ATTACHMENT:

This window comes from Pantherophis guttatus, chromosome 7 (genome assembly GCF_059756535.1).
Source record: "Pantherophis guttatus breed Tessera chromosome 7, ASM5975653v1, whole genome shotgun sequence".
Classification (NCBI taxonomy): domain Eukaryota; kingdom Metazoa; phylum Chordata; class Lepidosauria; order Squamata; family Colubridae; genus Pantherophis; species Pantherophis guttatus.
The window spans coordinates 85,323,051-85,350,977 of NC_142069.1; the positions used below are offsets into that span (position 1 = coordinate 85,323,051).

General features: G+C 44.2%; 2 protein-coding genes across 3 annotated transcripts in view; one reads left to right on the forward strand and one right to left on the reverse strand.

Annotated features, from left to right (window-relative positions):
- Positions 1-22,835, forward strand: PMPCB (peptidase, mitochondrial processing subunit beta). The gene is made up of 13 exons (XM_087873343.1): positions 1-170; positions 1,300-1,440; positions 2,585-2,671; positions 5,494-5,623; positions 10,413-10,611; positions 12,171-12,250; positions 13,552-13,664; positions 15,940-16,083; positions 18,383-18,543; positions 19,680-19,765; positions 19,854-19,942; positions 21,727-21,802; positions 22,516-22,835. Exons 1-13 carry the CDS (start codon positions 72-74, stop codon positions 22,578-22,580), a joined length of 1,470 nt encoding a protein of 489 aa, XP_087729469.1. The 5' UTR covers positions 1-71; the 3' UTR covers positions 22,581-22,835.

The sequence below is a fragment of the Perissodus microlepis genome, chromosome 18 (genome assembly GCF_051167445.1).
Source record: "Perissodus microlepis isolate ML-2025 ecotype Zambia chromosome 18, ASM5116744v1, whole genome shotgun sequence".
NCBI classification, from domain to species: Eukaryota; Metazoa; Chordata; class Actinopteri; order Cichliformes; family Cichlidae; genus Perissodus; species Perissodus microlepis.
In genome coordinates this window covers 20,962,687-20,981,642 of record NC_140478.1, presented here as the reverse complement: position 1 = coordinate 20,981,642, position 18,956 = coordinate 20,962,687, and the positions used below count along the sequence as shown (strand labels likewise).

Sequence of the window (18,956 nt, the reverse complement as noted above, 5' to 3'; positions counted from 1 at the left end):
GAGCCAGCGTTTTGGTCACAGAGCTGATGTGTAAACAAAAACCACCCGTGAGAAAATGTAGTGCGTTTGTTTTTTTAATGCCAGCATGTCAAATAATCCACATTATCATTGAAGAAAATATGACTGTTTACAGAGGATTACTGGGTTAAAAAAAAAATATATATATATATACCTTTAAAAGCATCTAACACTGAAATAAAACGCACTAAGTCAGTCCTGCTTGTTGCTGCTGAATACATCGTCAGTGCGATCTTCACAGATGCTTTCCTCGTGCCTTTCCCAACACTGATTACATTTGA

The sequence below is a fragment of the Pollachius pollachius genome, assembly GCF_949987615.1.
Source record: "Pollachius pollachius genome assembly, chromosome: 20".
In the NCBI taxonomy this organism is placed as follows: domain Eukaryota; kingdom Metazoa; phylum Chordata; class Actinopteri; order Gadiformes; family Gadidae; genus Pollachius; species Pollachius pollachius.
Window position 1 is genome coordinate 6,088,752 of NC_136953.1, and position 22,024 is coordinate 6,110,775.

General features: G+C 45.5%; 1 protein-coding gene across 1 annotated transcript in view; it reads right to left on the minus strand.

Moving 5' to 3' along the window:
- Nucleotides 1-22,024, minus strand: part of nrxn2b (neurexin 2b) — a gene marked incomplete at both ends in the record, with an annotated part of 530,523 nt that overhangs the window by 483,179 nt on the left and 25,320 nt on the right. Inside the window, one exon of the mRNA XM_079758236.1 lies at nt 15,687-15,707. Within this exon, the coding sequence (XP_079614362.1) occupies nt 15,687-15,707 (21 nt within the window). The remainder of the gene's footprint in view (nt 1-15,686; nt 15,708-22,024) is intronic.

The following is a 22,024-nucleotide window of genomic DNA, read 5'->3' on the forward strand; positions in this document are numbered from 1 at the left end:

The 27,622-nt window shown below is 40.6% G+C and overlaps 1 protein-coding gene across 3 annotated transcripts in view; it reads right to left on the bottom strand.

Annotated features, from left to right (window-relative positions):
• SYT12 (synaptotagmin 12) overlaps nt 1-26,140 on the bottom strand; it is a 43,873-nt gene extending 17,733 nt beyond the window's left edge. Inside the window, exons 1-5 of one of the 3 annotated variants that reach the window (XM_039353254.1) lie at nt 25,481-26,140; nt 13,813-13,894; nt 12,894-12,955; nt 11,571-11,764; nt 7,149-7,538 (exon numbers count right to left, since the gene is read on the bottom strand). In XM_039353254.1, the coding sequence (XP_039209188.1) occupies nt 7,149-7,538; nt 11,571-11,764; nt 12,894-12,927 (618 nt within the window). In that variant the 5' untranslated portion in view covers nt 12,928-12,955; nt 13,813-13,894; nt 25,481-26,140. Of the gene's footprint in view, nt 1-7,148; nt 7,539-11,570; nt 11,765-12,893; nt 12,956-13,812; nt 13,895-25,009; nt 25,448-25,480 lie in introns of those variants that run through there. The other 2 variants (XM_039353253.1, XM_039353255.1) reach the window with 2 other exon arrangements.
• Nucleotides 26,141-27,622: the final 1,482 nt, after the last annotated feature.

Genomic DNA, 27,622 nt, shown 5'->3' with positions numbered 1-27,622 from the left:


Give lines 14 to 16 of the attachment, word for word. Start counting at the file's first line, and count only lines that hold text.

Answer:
The sequence below is a fragment of the Pollachius pollachius genome, assembly GCF_949987615.1.
Source record: "Pollachius pollachius genome assembly, chromosome: 20".
In the NCBI taxonomy this organism is placed as follows: domain Eukaryota; kingdom Metazoa; phylum Chordata; class Actinopteri; order Gadiformes; family Gadidae; genus Pollachius; species Pollachius pollachius.